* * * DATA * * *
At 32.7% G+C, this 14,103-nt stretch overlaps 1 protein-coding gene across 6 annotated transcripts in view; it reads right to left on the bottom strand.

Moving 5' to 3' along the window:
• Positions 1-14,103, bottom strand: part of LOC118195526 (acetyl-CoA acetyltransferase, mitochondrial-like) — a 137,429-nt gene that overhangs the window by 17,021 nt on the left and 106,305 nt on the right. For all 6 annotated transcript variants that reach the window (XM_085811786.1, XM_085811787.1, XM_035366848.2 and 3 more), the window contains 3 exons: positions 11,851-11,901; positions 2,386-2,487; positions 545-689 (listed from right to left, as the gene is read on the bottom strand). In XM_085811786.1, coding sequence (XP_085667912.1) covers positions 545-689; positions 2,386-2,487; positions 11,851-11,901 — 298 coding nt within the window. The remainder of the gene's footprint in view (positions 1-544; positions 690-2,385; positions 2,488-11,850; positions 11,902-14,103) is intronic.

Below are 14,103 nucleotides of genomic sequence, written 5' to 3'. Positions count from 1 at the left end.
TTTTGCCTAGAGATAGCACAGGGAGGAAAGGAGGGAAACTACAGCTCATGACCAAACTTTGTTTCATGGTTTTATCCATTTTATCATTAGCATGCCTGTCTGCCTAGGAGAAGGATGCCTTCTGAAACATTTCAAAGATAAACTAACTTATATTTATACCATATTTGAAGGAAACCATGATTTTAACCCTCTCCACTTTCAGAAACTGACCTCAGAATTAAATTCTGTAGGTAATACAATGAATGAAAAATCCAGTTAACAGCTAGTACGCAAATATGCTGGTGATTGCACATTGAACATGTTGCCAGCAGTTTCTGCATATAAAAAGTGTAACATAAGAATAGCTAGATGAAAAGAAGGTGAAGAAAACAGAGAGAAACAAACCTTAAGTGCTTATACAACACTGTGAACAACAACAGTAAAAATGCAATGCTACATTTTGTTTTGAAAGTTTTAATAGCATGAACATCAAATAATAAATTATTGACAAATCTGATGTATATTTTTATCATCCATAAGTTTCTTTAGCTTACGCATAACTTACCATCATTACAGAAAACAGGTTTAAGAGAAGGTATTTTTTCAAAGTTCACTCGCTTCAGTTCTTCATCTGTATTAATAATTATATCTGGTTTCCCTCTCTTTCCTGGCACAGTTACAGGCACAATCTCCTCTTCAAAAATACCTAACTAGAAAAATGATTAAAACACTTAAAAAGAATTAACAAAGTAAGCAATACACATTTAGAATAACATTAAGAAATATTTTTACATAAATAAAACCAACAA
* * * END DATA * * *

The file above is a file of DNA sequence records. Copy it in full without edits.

At 32.7% G+C, this 14,103-nt stretch overlaps 1 protein-coding gene across 6 annotated transcripts in view; it reads right to left on the bottom strand.

Moving 5' to 3' along the window:
• Positions 1-14,103, bottom strand: part of LOC118195526 (acetyl-CoA acetyltransferase, mitochondrial-like) — a 137,429-nt gene that overhangs the window by 17,021 nt on the left and 106,305 nt on the right. For all 6 annotated transcript variants that reach the window (XM_085811786.1, XM_085811787.1, XM_035366848.2 and 3 more), the window contains 3 exons: positions 11,851-11,901; positions 2,386-2,487; positions 545-689 (listed from right to left, as the gene is read on the bottom strand). In XM_085811786.1, coding sequence (XP_085667912.1) covers positions 545-689; positions 2,386-2,487; positions 11,851-11,901 — 298 coding nt within the window. The remainder of the gene's footprint in view (positions 1-544; positions 690-2,385; positions 2,488-11,850; positions 11,902-14,103) is intronic.

Below are 14,103 nucleotides of genomic sequence, written 5' to 3'. Positions count from 1 at the left end.
TTTTGCCTAGAGATAGCACAGGGAGGAAAGGAGGGAAACTACAGCTCATGACCAAACTTTGTTTCATGGTTTTATCCATTTTATCATTAGCATGCCTGTCTGCCTAGGAGAAGGATGCCTTCTGAAACATTTCAAAGATAAACTAACTTATATTTATACCATATTTGAAGGAAACCATGATTTTAACCCTCTCCACTTTCAGAAACTGACCTCAGAATTAAATTCTGTAGGTAATACAATGAATGAAAAATCCAGTTAACAGCTAGTACGCAAATATGCTGGTGATTGCACATTGAACATGTTGCCAGCAGTTTCTGCATATAAAAAGTGTAACATAAGAATAGCTAGATGAAAAGAAGGTGAAGAAAACAGAGAGAAACAAACCTTAAGTGCTTATACAACACTGTGAACAACAACAGTAAAAATGCAATGCTACATTTTGTTTTGAAAGTTTTAATAGCATGAACATCAAATAATAAATTATTGACAAATCTGATGTATATTTTTATCATCCATAAGTTTCTTTAGCTTACGCATAACTTACCATCATTACAGAAAACAGGTTTAAGAGAAGGTATTTTTTCAAAGTTCACTCGCTTCAGTTCTTCATCTGTATTAATAATTATATCTGGTTTCCCTCTCTTTCCTGGCACAGTTACAGGCACAATCTCCTCTTCAAAAATACCTAACTAGAAAAATGATTAAAACACTTAAAAAGAATTAACAAAGTAAGCAATACACATTTAGAATAACATTAAGAAATATTTTTACATAAATAAAACCAACAA